of Management and Budget
February 28, 2002
Audits Released Today: Five Major Agencies Show
Improved Results; Two Deteriorate
DC -- As part of its pursuit of the Presidents Management Agenda,
the Office of Management and Budget this morning reported fiscal year
2001 financial audit results for Cabinet departments and major agencies.
OMB received audits at the close of business on the 27th.
be some progress, but we can take only limited satisfaction from the results.
Clean audits are only a means to the end of real financial control; the
massive task of stopping improper payments and controlling unnecessary
costs still lies ahead," said OMB Director Mitchell E. Daniels, Jr.
year 2001, the Departments of Justice and Transportation joined 16 other
departments and major agencies receiving "clean" audit opinions on their
financial statements. The Departments of Agriculture and Education, along
with the Agency for International Development, also showed substantial
improvement over previous years.
Of the 24
agencies reporting results under the Chief Financial Officers Act, 18
received clean opinions. NASA and FEMA, however, showed slippage from
results represent a modest, but real improvement," said Mark W. Everson,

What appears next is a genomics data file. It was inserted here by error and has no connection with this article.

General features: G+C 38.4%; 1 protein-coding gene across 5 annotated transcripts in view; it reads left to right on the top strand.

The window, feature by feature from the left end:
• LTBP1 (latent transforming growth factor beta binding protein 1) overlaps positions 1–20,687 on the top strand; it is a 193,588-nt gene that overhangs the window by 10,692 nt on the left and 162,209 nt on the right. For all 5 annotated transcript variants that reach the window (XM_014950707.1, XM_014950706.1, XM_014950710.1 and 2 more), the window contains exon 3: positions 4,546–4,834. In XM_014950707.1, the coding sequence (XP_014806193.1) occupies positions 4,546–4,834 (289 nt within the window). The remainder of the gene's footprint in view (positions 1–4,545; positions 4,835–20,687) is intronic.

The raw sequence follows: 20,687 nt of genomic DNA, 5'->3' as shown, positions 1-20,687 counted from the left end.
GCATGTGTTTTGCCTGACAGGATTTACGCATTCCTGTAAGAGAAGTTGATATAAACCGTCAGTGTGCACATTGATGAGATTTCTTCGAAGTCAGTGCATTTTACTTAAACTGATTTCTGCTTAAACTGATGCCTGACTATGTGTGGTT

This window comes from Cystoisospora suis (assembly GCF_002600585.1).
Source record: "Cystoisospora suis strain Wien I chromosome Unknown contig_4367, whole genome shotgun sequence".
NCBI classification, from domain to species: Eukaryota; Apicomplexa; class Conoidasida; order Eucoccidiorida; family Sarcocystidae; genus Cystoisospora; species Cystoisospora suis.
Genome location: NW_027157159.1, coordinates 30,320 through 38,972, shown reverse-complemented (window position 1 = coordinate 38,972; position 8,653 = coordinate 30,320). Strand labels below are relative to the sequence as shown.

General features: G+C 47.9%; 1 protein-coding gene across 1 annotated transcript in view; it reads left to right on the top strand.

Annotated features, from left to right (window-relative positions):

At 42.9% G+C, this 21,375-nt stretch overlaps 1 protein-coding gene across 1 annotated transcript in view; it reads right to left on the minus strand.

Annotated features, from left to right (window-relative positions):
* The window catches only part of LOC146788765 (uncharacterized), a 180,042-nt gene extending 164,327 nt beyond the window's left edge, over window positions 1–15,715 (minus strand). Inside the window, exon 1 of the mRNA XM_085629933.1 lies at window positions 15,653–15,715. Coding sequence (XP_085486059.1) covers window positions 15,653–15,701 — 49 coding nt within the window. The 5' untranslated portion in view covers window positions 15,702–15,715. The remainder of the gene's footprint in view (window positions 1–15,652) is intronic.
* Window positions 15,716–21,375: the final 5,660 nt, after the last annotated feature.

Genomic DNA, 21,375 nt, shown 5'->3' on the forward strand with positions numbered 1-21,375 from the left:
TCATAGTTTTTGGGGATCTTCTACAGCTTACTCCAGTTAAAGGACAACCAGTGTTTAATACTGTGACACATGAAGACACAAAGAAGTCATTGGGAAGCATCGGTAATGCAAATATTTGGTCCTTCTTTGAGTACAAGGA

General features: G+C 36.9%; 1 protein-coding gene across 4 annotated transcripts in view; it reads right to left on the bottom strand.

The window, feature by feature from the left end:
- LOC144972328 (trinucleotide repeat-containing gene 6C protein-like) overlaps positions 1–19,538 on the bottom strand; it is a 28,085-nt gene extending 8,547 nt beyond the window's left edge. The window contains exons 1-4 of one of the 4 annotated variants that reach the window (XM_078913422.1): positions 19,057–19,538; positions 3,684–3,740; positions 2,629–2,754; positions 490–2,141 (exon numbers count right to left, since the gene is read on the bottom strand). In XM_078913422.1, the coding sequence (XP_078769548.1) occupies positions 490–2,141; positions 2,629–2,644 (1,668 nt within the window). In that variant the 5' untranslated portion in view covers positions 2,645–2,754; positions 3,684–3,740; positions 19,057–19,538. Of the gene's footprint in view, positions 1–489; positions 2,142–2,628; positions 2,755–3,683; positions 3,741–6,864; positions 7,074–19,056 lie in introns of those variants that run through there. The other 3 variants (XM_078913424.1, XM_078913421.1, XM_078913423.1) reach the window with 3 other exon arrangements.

Controller of the governments Office of Federal Financial Management.
"Audits are only a part of the work people across the government are doing
to improve financial management. We are making progress, but there is
a long way to go."
is taking a number of steps to improve the accuracy and time-liness of
government financial information. These include accelerating the delivery
of audited statements; the implementation of quarterly versus yearly reporting;
displaying financial information from the current year with the previous
years; improving financial management systems; and requiring the
integration of accountability reports with performance reports produced
under the Government Performance and Results Act.
process also is being strengthened through the appointment of a private
sector majority to the entity that develops accounting rules for the government.
"We expect to announce additional steps in the coming months to provide
for more independent, private sector review of federal financial management,"
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